'Anne of Green Gables' dispute looks at new discovery rules

Focuses on elements of new Netflix series

'Anne of Green Gables' dispute looks at new discovery rules
The Anne of Green Gables books inspired a vast and oft-litigated universe of intellectual property (iStock)

A dispute about the Anne of Green Gables series has put the court in a “relatively unusual and unique situation,” according to a decision released last month.

The case, Sullivan v. Northwood Media Inc., 2019 ONSC 9, focuses on whether elements of a new Netflix series use distinctive aspects of works created by Kevin Sullivan. The decision, written by Master Donald Short, gives examples such as the depiction of steam trains in both series.

While the content may be familiar to fans of the “Canadian icon” created by Lucy Maud Montgomery in 1908, the latest Anne-related dispute involves an “esoteric area of the law,” Short said in the decision.

Short’s decision touches on 2019 changes to the Rules of Civil Procedure for when the court creates discovery plans.

The parties disagreed about four areas, Short wrote: if the plaintiffs needed to produce any documents; if the defendants needed to produce development agreements; if the parties should have the same number of hours for examinations; and the deadlines for delivering affidavits.

“In relatively routine disputes the court can, for example apply ‘the usual terms’ in civil actions arising from a motor vehicle accident. The difficulty in a case such as the present matter, where the applicable law is complex and the claims somewhat novel to choose in its entirety, either side’s version of the appropriate ‘production regime’ at a very early stage,” Short wrote. “Here $10 million is claimed and a one-hour motion with diametrically opposed approaches from counsel needed to be addressed. The present system is not well equipped for such a task.”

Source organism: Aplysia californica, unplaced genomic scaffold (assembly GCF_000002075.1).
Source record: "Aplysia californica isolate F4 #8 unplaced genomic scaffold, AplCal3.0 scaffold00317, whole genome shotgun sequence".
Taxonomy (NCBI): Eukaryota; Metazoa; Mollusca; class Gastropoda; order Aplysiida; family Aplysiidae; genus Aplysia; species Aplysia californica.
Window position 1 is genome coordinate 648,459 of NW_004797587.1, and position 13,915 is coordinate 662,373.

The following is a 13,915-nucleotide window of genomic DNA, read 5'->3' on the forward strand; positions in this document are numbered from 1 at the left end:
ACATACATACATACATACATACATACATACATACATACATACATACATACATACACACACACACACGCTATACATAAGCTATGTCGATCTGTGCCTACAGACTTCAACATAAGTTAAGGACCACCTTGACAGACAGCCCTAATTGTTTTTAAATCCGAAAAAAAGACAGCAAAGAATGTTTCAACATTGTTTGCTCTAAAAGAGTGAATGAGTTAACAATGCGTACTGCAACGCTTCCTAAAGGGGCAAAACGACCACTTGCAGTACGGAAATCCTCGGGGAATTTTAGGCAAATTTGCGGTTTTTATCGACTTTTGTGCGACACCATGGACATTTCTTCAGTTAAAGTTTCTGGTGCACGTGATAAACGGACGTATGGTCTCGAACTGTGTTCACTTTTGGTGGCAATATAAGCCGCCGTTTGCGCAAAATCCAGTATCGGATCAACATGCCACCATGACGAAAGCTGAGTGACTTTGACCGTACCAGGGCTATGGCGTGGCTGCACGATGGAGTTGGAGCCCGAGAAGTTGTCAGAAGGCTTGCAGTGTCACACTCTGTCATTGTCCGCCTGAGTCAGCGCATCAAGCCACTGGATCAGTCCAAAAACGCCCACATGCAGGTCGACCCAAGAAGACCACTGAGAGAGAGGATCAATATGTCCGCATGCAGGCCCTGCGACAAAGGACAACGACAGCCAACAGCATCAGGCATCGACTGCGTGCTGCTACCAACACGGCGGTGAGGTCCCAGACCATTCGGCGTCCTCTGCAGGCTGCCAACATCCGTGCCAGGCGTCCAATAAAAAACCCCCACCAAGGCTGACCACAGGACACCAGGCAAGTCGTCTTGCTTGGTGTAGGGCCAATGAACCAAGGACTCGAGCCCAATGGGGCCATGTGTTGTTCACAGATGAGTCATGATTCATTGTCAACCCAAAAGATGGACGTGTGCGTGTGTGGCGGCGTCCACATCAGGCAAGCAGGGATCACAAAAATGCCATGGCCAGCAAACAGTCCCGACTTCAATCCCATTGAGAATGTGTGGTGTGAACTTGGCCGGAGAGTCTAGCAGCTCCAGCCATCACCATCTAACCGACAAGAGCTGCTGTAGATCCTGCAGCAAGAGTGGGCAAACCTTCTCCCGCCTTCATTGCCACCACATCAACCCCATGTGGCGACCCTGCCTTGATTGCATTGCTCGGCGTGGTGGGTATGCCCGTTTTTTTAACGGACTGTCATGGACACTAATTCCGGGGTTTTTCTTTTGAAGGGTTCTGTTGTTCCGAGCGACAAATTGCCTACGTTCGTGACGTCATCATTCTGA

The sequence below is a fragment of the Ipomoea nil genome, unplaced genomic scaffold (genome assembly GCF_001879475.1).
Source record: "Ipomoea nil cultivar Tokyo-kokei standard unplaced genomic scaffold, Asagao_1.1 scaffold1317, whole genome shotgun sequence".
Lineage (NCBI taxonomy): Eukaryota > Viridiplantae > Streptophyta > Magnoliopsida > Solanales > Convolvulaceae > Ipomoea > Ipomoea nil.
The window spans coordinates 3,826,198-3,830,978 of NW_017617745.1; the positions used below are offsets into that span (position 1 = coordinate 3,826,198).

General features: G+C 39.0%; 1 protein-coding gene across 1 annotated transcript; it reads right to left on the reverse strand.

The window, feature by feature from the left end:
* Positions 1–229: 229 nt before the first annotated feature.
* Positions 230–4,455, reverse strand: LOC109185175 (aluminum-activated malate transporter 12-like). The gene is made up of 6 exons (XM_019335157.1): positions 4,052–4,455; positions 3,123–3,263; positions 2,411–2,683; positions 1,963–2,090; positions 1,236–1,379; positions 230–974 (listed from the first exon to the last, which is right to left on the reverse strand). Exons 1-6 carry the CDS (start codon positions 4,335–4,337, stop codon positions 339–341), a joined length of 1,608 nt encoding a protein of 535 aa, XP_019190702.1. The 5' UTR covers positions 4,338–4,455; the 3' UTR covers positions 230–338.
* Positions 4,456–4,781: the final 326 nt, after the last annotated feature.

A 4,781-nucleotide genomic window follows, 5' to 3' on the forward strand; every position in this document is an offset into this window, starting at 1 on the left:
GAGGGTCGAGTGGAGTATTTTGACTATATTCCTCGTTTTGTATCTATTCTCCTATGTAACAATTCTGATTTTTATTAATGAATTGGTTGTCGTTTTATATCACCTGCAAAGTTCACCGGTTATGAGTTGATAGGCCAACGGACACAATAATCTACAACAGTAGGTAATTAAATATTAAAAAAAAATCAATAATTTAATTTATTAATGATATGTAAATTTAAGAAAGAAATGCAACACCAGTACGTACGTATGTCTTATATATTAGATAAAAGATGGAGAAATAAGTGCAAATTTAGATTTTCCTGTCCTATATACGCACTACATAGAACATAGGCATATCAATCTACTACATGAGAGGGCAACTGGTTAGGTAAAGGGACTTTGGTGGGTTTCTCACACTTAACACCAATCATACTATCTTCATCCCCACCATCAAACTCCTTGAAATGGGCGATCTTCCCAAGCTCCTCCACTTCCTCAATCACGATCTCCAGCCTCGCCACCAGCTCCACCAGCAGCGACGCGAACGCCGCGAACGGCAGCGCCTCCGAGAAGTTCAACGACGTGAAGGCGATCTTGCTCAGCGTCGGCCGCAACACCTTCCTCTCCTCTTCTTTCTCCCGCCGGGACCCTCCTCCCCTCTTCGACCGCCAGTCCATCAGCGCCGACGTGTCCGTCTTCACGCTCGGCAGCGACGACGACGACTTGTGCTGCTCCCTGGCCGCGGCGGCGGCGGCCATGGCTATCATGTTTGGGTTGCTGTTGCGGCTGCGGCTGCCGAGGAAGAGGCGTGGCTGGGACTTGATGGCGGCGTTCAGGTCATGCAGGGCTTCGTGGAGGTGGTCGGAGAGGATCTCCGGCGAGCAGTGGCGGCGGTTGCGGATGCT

Out of “concern for court resources,” Short decided that the discovery plan should be established while “avoiding detailed analysis by the court of the specific minutiae of the competing alternatives for each component of the discovery plan.” Short also wrote that future disputes about the production process should be dealt with by the “least expensive and most expeditious path.”

Neither lawyer who worked on the motion provided comment to Law Times.

The case is in the very early stages, notes Margaret Ann Wilkinson, professor emerita and adjunct full professor at Western Law. But Wilkinson, who has followed cases about the Anne-related intellectual property for years, says the case shows yet another facet of a highly litigated property.

Short’s decision also references Cinar Corporation v. Robinson, 2013 SCC 73, which compared to the long history “Anne of Green Gables,” is a relatively recent decision on whether a substantial part of a work has been reproduced.

“There has been almost continuous litigation over these properties, especially as they change media. It doesn’t hugely surprise me, because anything to do with ‘Anne” in the Canadian context — if there is an opportunity for dispute, that will bring it out, because it was such a valuable property and a huge hit for the CBC at the time. So, this is another chapter,” she says. “There is a complex history, because the original books were written before the current framework of copyright … the change of media happened around the time that the change in our attitude toward films.”

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